|Publication number||US5944517 A|
|Application number||US 09/014,205|
|Publication date||Aug 31, 1999|
|Filing date||Jan 28, 1998|
|Priority date||Jul 28, 1995|
|Publication number||014205, 09014205, US 5944517 A, US 5944517A, US-A-5944517, US5944517 A, US5944517A|
|Original Assignee||J.P. Winkelstroeter Kg, Dentaurum|
|Export Citation||BiBTeX, EndNote, RefMan|
|Patent Citations (7), Referenced by (12), Classifications (5), Legal Events (4)|
|External Links: USPTO, USPTO Assignment, Espacenet|
The present application is a continuation of International Patent Application No. PCT/EP95/03007, filed Jul. 28, 1995, designating the United States, the entire specification of which is incorporated herein by reference.
So-called orthodontic accessories, such as brackets, buccal tubes and bands, serve to transfer forces to teeth and for this purpose must be secured to the teeth. This is brought about by means of an adhesive but the commercial adhesives available for this are not able to provide, without any problem, a sufficiently strong bond between the base surface of, for example, a bracket consisting of metal or ceramic material which faces the tooth, on the one hand, and adhesive, on the other hand, or between this and the tooth surface in order to transfer the desired, relatively high forces from the orthodontic accessory to the tooth. It is, therefore, necessary to provide, in addition to the chemical (substance-bonding) bond generated by the adhesive, a mechanical (form-locking) bond which is based on the principle of undercuts (so-called retentions) which are produced in the areas of orthodontic accessory and tooth to be adhered to one another and which also result in an increase in the size of the surfaces of the areas to be adhered to one another. In order to produce the smallest retentions, so-called microretentions, in that area of the tooth surface, to which the orthodontic accessory is intended to be adhered, it is customary to begin to etch the dental enamel in this area with phosphoric acid.
Retentions are most often created on the base surface of the orthodontic accessory, i.e. on the surface of, for example, a bracket body facing the tooth, as a result of the fact that a wire netting secured to a metal film or a sheet of metal is bonded to this base surface, e.g. by welding or soldering. The adhesive then penetrates into the wire netting and thereby anchors the orthodontic accessory in the hardened adhesive (cf., e.g., U.S. Pat. No. 5,295,823).
It is also already known from U.S. Pat. No. 5,295,823 to reinforce the anchoring of the orthodontic accessory provided with such a wire netting in the adhesive to an even greater degree by scarring, in addition, the surface areas of the wire netting to be wetted with the adhesive and the areas of the base surface of the orthodontic accessory not covered by this netting, either by etching, sand-blasting or shot peening or by depositing the smallest particles on these surface areas, for which purpose the most varied of methods are known from the state of the art.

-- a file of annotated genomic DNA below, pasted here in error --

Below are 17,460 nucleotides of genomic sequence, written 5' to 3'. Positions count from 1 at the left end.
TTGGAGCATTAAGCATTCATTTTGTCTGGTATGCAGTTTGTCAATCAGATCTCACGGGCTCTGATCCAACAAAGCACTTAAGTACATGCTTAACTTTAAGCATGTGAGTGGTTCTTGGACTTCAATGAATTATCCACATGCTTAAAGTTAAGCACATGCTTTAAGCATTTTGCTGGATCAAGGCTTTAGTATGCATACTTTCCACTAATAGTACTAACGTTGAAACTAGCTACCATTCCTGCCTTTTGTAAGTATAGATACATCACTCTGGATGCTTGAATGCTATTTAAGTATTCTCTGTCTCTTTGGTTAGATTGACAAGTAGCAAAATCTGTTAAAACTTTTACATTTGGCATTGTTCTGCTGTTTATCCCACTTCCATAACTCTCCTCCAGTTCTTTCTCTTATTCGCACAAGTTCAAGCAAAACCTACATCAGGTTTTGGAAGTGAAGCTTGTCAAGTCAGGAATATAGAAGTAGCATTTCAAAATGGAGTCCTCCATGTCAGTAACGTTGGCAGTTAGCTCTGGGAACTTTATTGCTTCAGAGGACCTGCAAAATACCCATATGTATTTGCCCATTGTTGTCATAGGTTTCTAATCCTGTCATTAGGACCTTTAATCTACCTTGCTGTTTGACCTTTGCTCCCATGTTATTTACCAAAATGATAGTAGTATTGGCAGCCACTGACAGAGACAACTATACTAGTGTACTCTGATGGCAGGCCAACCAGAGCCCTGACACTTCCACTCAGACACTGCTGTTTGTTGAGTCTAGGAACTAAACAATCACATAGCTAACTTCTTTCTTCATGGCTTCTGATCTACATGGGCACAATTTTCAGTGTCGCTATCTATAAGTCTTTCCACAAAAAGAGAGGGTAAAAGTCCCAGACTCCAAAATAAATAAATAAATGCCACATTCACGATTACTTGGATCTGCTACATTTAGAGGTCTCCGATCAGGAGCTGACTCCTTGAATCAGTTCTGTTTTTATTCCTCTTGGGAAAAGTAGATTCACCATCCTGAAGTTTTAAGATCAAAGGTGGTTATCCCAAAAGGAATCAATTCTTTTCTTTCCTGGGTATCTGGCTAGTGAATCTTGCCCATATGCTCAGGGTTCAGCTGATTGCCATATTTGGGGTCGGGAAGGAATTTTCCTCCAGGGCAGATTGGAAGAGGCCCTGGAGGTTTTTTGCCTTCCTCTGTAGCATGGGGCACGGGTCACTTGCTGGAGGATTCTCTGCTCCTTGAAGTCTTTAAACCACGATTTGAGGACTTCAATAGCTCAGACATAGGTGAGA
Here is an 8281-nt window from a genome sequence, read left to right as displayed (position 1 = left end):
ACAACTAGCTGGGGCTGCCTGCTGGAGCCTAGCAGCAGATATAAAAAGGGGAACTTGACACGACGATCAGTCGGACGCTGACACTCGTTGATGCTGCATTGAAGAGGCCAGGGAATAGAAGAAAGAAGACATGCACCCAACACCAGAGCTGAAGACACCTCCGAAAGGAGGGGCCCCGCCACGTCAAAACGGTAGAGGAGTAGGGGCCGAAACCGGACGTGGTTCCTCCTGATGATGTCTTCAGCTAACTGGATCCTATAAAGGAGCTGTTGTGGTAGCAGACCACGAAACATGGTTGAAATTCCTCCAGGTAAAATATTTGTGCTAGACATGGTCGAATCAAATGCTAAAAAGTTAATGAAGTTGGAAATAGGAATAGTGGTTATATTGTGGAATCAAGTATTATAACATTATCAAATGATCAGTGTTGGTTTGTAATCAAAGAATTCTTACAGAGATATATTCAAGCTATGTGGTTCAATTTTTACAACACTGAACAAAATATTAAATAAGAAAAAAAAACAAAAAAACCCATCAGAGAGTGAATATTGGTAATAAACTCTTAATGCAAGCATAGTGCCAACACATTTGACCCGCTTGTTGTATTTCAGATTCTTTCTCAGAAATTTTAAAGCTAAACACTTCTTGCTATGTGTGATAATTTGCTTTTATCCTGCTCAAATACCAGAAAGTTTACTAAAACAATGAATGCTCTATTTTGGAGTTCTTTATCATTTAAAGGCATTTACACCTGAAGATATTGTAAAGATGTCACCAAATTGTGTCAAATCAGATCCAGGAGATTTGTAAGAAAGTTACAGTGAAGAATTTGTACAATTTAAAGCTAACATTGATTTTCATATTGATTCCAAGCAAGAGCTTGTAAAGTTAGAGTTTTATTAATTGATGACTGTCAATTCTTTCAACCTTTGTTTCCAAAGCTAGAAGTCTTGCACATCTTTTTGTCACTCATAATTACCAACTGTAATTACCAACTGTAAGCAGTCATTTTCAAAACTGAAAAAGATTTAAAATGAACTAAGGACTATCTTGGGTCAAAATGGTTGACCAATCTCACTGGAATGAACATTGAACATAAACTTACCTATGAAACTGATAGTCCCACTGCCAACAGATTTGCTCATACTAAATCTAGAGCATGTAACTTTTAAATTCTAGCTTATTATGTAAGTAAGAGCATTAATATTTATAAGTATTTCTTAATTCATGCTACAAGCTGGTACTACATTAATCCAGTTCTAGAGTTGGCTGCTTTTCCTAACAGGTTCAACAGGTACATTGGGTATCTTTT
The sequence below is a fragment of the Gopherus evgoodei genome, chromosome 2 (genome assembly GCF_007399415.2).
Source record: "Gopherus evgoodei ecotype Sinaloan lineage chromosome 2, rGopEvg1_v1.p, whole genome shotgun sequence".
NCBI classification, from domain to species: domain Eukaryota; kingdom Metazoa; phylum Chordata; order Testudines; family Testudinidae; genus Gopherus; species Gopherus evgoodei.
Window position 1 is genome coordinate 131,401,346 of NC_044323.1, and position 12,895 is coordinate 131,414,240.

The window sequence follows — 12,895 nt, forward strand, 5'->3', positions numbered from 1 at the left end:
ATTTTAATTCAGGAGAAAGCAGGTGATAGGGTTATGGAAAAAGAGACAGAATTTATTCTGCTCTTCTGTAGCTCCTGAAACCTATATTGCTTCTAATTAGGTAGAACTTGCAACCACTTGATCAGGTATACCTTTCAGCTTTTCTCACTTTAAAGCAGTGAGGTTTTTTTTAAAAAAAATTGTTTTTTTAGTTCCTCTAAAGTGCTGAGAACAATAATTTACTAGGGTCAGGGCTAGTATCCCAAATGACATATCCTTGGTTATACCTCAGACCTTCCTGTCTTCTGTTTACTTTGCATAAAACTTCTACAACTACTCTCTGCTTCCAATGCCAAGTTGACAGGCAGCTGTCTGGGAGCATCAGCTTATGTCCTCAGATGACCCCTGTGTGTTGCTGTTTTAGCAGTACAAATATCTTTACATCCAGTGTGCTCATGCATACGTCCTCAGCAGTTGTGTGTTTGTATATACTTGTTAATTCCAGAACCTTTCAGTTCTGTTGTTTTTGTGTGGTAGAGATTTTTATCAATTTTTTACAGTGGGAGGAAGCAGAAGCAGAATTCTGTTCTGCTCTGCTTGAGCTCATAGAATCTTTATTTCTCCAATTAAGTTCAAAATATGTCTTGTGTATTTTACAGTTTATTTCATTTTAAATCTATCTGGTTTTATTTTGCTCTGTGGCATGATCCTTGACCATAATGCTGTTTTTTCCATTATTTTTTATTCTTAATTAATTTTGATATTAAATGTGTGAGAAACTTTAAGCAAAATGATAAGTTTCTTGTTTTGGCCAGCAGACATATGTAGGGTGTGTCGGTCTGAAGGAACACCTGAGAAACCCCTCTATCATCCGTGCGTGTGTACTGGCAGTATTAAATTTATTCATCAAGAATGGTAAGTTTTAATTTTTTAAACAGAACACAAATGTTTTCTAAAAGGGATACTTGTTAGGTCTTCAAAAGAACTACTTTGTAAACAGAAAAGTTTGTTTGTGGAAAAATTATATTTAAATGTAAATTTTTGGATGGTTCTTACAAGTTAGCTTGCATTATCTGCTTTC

All these known processes as described above for achieving the required bonding strength do, however, have, on the one hand, the disadvantage that they lead to relatively high production costs and, on the other hand, as a result of them different materials come into direct contact with one another--material of the actual orthodontic accessory, material of the wire netting, material of the particles applied to the surfaces for the purpose of increasing surface size or scarring them and, where applicable, the solder, with the aid of which the wire netting is bonded to the actual orthodontic accessory. In the mouth with the saliva as electrolyte, different metals do, however, lead to the formation of a galvanic element and thus to the corrosion of the basest of the respective metals.
In the case of metallic brackets, it is already known (DE-A-35 41 506 or EP-B-0 227 944 corresponding to this and U.S. Pat. No. 4,842,513) to cut out the so-called lobes, which include a slot between them and are arranged on a base plate, from a blank individually by means of a laser cutting device, to weld them to the base plate and to form the underside of the latter directly as a bonding surface to be adhered to the tooth, wherein the retentions required for this purpose in the bonding surface are produced by bores being worked into this bonding surface by means of a laser beam, these bores each having the shape of a circular cone with an axis inclined in relation to the bonding surface and consequently forming undercuts, behind which the adhesive can penetrate. On the one hand, it does, however, appear to be impossible on the basis of the current state of the art to produce blind bores in the shape of a circular cone by means of a laser beam, on the other hand, the bonding strengths which result when using a wire netting as adhesive base would not seem to be achievable on a bonding surface with retentions of this kind--in the last case, the bonding strength is typically between 15 and 30 N/mm2 when using commercial adhesives.
Bonding problems similar to the problems described in the above for orthodontic accessories also result, however, in the case of dentures between the so-called burn-on ceramics layer and the denture portion bearing this.